This work demonstrates that the interfacial properties in a natural fiber reinforced polylactide biocomposite can be tailored through surface adsorption of amphiphilic and biodegradable poly (ethylene glycol)-b-poly-(L-lactide) (PEG-PLLA) block copolymers. The deposition from solvent solution of PEG-PLLA copolymers onto the fibrous substrate induced distinct mechanisms of molecular organization at the cellulosic interface, which are correlated to the hydrophobic/hydrophilic ratios and the type of solvent used. The findings of the study evidenced that the performance of the corresponding biocomposites with polylactide were effectively enhanced by using these copolymers as interfacial coupling agents. During the fabrication stage, diffusion of the polylactide in the melt induced a change in the environment surrounding block copolymers which became hydrophobic. It is proposed that molecular reorganization of the block copolymers at the interface occurred, which favored the interactions with both the hydrophilic fibers and hydrophobic polylactide matrix. The strong interactions such as intra- and intermolecular hydrogen bonds formed across the fiber−matrix interface can be accounted for the enhancement in properties displayed by the biocomposites. Although the results reported here are confined, this concept is unique as it shows that by tuning the amphiphilicity and the type of building blocks, it is possible to control the surface properties of the substrate by self-assembly and disassembly of the amphiphiles for functional materials.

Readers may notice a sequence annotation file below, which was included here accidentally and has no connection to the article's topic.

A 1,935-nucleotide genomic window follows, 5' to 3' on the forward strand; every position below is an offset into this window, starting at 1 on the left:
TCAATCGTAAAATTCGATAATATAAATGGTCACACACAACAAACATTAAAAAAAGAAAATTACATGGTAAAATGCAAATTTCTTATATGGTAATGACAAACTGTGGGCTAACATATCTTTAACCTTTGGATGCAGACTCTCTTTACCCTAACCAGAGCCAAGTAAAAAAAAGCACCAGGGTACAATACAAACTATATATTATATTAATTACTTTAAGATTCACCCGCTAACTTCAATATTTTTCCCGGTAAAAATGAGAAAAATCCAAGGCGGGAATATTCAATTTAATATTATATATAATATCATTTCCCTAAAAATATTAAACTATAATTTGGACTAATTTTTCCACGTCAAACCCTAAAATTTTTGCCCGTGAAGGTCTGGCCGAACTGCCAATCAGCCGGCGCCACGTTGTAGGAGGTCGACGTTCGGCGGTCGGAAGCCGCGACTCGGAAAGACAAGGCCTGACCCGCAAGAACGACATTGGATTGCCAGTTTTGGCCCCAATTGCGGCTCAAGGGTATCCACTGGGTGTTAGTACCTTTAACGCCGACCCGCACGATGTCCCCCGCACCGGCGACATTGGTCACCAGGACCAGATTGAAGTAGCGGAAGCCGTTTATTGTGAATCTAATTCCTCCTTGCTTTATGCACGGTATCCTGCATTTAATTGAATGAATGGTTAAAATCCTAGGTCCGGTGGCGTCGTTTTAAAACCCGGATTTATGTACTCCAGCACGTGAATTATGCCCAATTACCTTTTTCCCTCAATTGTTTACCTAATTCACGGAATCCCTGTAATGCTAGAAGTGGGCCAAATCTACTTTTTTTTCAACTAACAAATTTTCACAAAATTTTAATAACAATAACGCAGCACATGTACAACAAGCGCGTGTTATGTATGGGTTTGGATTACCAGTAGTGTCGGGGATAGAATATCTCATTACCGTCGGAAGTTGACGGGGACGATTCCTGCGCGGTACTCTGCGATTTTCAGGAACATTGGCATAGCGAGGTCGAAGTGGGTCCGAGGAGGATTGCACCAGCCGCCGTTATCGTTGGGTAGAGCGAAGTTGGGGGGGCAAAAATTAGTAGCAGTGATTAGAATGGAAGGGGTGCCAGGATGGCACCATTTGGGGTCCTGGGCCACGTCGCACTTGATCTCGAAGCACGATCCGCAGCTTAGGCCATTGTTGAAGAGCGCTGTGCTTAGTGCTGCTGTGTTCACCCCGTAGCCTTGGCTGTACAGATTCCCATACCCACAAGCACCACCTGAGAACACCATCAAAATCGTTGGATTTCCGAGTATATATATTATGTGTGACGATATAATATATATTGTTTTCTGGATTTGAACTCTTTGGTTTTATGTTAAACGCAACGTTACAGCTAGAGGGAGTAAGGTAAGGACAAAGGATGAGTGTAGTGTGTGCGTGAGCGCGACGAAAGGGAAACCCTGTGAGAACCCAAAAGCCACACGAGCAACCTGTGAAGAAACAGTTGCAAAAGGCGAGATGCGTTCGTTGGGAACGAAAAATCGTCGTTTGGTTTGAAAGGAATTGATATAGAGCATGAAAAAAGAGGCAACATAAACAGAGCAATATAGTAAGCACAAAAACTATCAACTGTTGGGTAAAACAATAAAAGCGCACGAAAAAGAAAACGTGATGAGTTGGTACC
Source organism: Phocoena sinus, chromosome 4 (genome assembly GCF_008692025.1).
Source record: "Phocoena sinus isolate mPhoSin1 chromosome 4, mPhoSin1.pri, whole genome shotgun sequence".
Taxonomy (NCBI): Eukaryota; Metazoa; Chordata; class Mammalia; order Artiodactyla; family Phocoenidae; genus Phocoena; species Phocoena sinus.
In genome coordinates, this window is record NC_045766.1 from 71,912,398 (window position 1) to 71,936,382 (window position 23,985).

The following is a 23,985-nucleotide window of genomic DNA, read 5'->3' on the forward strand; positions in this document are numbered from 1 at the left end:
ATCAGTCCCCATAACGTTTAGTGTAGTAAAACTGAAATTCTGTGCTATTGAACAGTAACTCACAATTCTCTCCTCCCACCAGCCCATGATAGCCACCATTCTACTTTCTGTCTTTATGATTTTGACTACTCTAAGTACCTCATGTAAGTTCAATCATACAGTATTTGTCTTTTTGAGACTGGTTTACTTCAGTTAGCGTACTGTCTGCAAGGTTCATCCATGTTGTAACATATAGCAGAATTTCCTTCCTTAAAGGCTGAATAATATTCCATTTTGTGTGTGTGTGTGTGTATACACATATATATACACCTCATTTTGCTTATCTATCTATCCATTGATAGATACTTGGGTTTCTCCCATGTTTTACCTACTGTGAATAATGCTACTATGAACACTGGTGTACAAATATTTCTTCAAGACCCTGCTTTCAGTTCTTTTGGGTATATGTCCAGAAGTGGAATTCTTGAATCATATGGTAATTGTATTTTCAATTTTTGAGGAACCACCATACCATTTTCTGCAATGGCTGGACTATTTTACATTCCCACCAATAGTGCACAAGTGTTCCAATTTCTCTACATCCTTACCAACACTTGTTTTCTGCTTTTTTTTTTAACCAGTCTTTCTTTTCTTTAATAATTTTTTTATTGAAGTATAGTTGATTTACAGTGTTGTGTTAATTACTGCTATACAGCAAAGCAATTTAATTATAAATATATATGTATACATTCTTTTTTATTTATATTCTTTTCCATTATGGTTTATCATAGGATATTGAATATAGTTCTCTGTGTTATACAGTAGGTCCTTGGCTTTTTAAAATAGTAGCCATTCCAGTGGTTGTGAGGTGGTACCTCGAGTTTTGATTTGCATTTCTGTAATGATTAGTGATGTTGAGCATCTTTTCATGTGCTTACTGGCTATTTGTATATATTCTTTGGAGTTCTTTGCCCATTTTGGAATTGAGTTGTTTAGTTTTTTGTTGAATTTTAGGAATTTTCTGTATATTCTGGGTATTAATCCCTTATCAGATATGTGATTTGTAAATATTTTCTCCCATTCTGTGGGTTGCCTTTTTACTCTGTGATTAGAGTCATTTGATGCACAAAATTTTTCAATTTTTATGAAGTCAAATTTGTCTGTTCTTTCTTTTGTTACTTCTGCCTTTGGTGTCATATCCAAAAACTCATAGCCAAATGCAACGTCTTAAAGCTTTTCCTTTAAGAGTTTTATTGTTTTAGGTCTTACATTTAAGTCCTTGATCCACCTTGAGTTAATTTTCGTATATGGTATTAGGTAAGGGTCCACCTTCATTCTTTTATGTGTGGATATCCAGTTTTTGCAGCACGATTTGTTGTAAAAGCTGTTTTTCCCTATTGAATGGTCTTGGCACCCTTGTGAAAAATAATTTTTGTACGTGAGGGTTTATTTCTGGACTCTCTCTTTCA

Field of Research
091202 Composite and Hybrid Materials 100706 Nanofabrication, Growth and Self Assembly
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